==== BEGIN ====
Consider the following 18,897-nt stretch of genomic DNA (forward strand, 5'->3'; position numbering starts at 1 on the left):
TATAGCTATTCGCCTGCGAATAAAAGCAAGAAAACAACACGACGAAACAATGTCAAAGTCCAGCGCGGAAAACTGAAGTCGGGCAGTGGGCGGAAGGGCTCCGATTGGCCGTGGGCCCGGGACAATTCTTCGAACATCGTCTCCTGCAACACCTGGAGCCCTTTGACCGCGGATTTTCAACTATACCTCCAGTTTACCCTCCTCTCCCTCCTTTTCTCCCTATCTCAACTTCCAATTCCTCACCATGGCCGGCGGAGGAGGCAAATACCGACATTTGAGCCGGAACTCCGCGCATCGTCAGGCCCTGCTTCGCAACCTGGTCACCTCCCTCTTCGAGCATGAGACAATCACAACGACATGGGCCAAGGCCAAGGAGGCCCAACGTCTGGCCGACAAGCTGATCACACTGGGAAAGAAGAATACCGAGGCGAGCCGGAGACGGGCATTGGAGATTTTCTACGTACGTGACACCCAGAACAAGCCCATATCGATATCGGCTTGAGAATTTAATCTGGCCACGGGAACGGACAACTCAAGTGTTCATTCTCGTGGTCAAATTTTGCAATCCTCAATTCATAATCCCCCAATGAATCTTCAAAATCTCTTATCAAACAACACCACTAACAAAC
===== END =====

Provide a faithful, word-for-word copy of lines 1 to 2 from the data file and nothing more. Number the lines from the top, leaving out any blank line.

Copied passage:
Consider the following 18,897-nt stretch of genomic DNA (forward strand, 5'->3'; position numbering starts at 1 on the left):
TATAGCTATTCGCCTGCGAATAAAAGCAAGAAAACAACACGACGAAACAATGTCAAAGTCCAGCGCGGAAAACTGAAGTCGGGCAGTGGGCGGAAGGGCTCCGATTGGCCGTGGGCCCGGGACAATTCTTCGAACATCGTCTCCTGCAACACCTGGAGCCCTTTGACCGCGGATTTTCAACTATACCTCCAGTTTACCCTCCTCTCCCTCCTTTTCTCCCTATCTCAACTTCCAATTCCTCACCATGGCCGGCGGAGGAGGCAAATACCGACATTTGAGCCGGAACTCCGCGCATCGTCAGGCCCTGCTTCGCAACCTGGTCACCTCCCTCTTCGAGCATGAGACAATCACAACGACATGGGCCAAGGCCAAGGAGGCCCAACGTCTGGCCGACAAGCTGATCACACTGGGAAAGAAGAATACCGAGGCGAGCCGGAGACGGGCATTGGAGATTTTCTACGTACGTGACACCCAGAACAAGCCCATATCGATATCGGCTTGAGAATTTAATCTGGCCACGGGAACGGACAACTCAAGTGTTCATTCTCGTGGTCAAATTTTGCAATCCTCAATTCATAATCCCCCAATGAATCTTCAAAATCTCTTATCAAACAACACCACTAACAAAC